3. Review the relevant documents, in particular:
    1. Global AIDS Monitoring 2021: Indicators for monitoring the 2016 Political Declaration on Ending AIDS NOTE: Most of the national indicators apply to all countries. The behaviour indicators for key populations at higher risk are relevant in all countries regardless of the national HIV prevalence. (The exception is voluntary medical male circumcision.)
    2. The 2016 Political Declaration contains the commitments2 and promises countries have made.
    3. The country progress reports your government prepared in the past.
  4. Use technology to offer input and share information. Covid-19 has presented obstacles to in-person meetings. However, the use of communications platforms presents opportunities. The use of these technologies means geography (and resources) are not obstacles: People can offer input and participate from anywhere. However, civil society partners must understand the purpose of the GAM and how reporting informs HIV-programming and services. Consider using social media and other e-technologies to share information with your peers and build common priorities and a coherent message. Virtual consultations also offer an opportunity for key populations to participate from the safety of their environment. Civil society must be involved in all aspects and all stages of the GAM: process design, data gathering, data analysis, report writing, report validation, and report dissemination, and responding to the National Commitments and Policy Instrument (NCPI).3
  5. Consider drafting a shadow report. Where civil society input is not welcomed, organizations should develop shadow reports to reflect data not included in the country report, for example, about key populations and marginalized groups. These reports can be submitted to UNAIDS by emailing aidsreporting@unaids.org.

Some countries demonstrated terrific levels of engagement in the GAM process, with coordinated input into the process (like in Kenya4) and organized efforts to draft shadow reports (like in Malawi5 and Nigeria6) and to respond to the ICASO’s survey to assess how civil society was involved in the GAM in 2019 and 2020. In April 2021, ICASO will launch a new edition of the survey. This survey will increase accountability and transparency and will provide support for advocacy actions in the future.

Contact ICASO if you are interested in receiving an invitation to fill out the survey or if you want to share your experiences.

1 Consider the community rejection of the use of unique biometric identifiers, because people feared the data would be used to persecute specific stigmatized groups reported here: Kelin Kenya. 2018. “Everyone Said No”: Biometrics, HIV and Human Rights A Kenya Case Study. https://www.kelinkenya.org/wp-content/uploads/2018/07/“Everyone-said-no”.pdf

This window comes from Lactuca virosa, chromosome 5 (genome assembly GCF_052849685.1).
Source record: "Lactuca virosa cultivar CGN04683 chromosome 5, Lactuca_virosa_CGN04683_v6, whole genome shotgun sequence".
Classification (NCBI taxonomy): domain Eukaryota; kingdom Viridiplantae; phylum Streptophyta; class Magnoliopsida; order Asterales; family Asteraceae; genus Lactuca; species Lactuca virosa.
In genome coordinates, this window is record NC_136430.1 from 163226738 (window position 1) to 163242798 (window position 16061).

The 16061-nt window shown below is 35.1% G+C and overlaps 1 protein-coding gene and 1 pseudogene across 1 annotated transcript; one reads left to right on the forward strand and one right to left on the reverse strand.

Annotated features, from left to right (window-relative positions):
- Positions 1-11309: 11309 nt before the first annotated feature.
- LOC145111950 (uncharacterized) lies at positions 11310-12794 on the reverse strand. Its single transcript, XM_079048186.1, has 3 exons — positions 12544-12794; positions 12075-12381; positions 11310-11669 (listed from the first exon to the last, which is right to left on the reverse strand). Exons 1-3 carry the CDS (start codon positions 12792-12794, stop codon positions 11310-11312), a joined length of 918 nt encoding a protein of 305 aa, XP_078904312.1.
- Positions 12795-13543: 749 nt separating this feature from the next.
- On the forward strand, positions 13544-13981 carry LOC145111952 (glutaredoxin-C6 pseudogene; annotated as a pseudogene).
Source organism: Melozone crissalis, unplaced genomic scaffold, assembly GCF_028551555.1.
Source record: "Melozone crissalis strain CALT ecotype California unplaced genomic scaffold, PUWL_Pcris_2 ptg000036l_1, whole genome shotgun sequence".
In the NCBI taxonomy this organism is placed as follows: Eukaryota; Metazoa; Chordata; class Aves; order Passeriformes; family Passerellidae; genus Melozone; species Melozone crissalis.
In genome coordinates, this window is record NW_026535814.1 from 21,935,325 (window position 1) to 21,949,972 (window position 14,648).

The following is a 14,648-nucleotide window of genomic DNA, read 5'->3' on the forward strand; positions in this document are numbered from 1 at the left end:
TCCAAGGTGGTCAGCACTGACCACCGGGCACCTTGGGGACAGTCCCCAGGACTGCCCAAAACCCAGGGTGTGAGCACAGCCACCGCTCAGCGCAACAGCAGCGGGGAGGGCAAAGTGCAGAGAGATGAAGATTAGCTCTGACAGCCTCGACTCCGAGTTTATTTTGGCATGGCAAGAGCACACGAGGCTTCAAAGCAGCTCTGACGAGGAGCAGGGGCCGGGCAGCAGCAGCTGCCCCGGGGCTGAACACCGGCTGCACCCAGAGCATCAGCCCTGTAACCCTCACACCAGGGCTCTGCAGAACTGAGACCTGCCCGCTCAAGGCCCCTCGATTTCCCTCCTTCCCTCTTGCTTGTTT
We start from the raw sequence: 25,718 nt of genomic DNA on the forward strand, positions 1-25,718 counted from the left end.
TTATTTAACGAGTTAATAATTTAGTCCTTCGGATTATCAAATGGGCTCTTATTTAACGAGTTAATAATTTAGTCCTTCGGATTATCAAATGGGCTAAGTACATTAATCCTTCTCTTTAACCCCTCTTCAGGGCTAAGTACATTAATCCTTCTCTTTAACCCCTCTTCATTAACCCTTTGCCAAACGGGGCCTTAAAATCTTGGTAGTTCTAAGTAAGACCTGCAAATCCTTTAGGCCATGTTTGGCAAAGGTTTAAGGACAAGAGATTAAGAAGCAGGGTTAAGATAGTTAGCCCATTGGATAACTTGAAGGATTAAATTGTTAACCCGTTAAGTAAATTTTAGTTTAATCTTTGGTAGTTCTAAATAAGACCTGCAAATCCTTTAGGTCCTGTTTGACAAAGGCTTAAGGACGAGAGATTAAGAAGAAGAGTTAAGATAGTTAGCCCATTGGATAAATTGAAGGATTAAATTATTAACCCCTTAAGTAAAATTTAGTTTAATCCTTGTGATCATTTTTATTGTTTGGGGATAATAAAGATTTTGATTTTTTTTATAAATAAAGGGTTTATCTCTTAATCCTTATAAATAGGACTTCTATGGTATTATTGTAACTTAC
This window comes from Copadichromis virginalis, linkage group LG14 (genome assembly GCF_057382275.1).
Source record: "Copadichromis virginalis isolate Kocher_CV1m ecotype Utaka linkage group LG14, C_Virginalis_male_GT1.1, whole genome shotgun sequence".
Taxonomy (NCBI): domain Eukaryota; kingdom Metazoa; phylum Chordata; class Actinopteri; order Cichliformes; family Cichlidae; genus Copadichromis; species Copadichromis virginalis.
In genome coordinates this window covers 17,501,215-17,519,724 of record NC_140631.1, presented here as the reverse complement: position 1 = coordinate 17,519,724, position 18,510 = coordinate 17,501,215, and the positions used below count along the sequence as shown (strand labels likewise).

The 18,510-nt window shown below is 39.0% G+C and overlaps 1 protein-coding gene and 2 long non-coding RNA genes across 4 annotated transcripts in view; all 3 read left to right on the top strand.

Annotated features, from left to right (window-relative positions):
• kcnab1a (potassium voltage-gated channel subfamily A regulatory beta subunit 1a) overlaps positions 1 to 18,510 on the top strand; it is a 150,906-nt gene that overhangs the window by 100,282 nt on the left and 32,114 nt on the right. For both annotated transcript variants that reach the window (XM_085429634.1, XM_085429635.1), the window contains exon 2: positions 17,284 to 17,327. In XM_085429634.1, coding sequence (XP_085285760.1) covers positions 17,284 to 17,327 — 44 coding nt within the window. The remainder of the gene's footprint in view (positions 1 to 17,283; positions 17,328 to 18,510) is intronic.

2 Progress in responding to the HIV epidemic is measured against a set of 10 global commitments and expanded targets established in the 2016 Political Declaration on HIV/AIDS. These commitments are:

  1. Ensure that 30 million people living with HIV have access to treatment through meeting the 90–90–90 targets by 2020
  2. Eliminate new HIV infections among children by 2020 while ensuring that 1.6 million children have access to HIV treatment by 2018
  3. Ensure access to combination prevention options, including pre-exposure prophylaxis, voluntary medical male circumcision, harm reduction and condoms, to at least 90% of people by 2020, especially young women and adolescent girls in high-prevalence countries and key populations—gay men and other men who have sex with men, transgender people, sex workers and their clients, people who inject drugs and prisoners
  4. Eliminate gender inequalities and end all forms of violence and discrimination against women and girls, people living with HIV and key populations by 2020
  5. Ensure that 90% of young people have the skills, knowledge and capacity to protect themselves from HIV and have access to sexual and reproductive health services by 2020, in order to reduce the number of new HIV infections among adolescent girls and young women to below 100 000 per year
  6. Ensure that 75% of people living with, at risk of and affected by HIV benefit from HIV sensitive social protection by 2020
  7. Ensure that at least 30% of all service delivery is community-led by 2020
  8. Ensure that HIV investments increase to US$ 26 billion by 2020, including a quarter for HIV prevention and 6% for social enablers
  9. Empower people living with, at risk of and affected by HIV to know their rights and to access justice and legal services to prevent and challenge violations of human rights
  10. Commit to taking AIDS out of isolation through people-centered systems to improve universal health coverage, including treatment for tuberculosis, cervical cancer and hepatitis B and C

3 The National Commitments and Policy Instrument aims to measure a country’s progress in developing and implementing policies, strategies and laws related to HIV. It has two sections: Part A – to be completed by national authorities; and Part B – to be completed by civil society and other nongovernmental partners. The Instrument is structured around the 10 Fast-Track commitments in the 2016 Political Declaration on HIV and AIDS. Countries are required to complete a full NCPI every two years. Guidance if provided from page 123 of the guidelines for 2021 Global AIDS Monitoring provided by UNAIDS: https://www.unaids.org/sites/default/files/media_asset/global-aids-monitoring_en.pdf

https://www.unaids.org/en/regionscountries/countries/kenya

5 https://hivpreventioncoalition.unaids.org/wp-content/uploads/2020/04/FrontlineAIDS_Malawi_SR_WEB.pdf

6 https://frontlineaids.org/wp-content/uploads/old_site/nigeria_web_ready_original.pdf?1532087260

Meaningful Inclusion of Civil Society in Global AIDS Monitoring (GAM) 2021